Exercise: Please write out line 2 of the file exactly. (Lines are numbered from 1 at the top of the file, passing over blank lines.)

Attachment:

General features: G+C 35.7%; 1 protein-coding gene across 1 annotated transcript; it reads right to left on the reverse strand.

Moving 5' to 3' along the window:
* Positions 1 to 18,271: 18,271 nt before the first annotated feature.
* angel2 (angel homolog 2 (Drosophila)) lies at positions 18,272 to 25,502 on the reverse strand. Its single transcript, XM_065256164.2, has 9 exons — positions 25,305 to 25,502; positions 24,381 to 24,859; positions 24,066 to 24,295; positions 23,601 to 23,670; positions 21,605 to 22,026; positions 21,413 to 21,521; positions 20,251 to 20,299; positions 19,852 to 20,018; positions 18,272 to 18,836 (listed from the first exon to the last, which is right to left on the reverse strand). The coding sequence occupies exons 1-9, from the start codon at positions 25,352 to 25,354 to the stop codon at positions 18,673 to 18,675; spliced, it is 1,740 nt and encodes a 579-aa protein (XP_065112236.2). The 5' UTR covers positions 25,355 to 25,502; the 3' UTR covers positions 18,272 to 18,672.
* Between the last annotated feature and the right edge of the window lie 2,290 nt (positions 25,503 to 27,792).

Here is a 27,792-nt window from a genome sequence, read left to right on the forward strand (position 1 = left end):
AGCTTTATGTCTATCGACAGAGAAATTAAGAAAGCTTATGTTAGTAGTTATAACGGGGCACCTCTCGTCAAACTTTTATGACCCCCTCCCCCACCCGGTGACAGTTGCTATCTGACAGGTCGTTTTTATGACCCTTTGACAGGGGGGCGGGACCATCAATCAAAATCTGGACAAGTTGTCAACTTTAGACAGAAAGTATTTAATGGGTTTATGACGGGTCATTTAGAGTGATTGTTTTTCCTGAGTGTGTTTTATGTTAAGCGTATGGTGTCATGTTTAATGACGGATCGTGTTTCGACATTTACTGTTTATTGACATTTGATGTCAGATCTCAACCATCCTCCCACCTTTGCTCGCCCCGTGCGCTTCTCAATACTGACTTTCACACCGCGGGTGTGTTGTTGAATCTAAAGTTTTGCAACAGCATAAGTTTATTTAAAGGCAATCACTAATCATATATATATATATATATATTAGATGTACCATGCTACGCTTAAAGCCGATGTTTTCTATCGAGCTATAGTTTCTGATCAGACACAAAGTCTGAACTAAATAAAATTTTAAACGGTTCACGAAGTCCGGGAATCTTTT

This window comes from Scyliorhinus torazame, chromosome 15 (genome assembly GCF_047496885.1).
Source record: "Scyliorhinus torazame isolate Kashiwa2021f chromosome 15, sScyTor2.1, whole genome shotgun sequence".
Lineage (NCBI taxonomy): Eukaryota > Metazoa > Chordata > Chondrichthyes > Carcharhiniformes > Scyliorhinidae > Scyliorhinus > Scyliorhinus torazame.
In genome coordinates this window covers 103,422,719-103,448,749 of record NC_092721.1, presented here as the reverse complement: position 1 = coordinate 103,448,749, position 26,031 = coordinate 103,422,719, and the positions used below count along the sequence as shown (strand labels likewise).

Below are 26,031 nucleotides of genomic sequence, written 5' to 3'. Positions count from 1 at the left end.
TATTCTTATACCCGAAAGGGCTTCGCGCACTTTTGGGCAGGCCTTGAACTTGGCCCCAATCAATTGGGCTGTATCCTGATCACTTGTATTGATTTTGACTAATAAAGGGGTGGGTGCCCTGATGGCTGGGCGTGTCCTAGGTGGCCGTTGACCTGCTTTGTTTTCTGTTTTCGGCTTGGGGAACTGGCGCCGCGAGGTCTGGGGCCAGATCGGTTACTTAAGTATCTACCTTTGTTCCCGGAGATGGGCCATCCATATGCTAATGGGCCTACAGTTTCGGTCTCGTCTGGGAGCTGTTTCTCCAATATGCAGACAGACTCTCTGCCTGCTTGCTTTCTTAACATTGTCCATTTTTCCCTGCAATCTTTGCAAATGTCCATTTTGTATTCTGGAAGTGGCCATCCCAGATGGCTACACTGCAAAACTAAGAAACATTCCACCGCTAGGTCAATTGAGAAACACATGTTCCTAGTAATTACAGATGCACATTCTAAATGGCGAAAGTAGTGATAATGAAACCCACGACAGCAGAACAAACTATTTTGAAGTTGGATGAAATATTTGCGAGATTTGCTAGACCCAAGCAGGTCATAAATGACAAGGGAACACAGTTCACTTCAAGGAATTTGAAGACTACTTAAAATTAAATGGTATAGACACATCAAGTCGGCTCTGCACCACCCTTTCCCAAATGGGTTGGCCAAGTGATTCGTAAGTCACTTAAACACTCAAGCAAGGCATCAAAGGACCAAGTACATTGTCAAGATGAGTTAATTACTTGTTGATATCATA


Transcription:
Moving 5' to 3' along the window: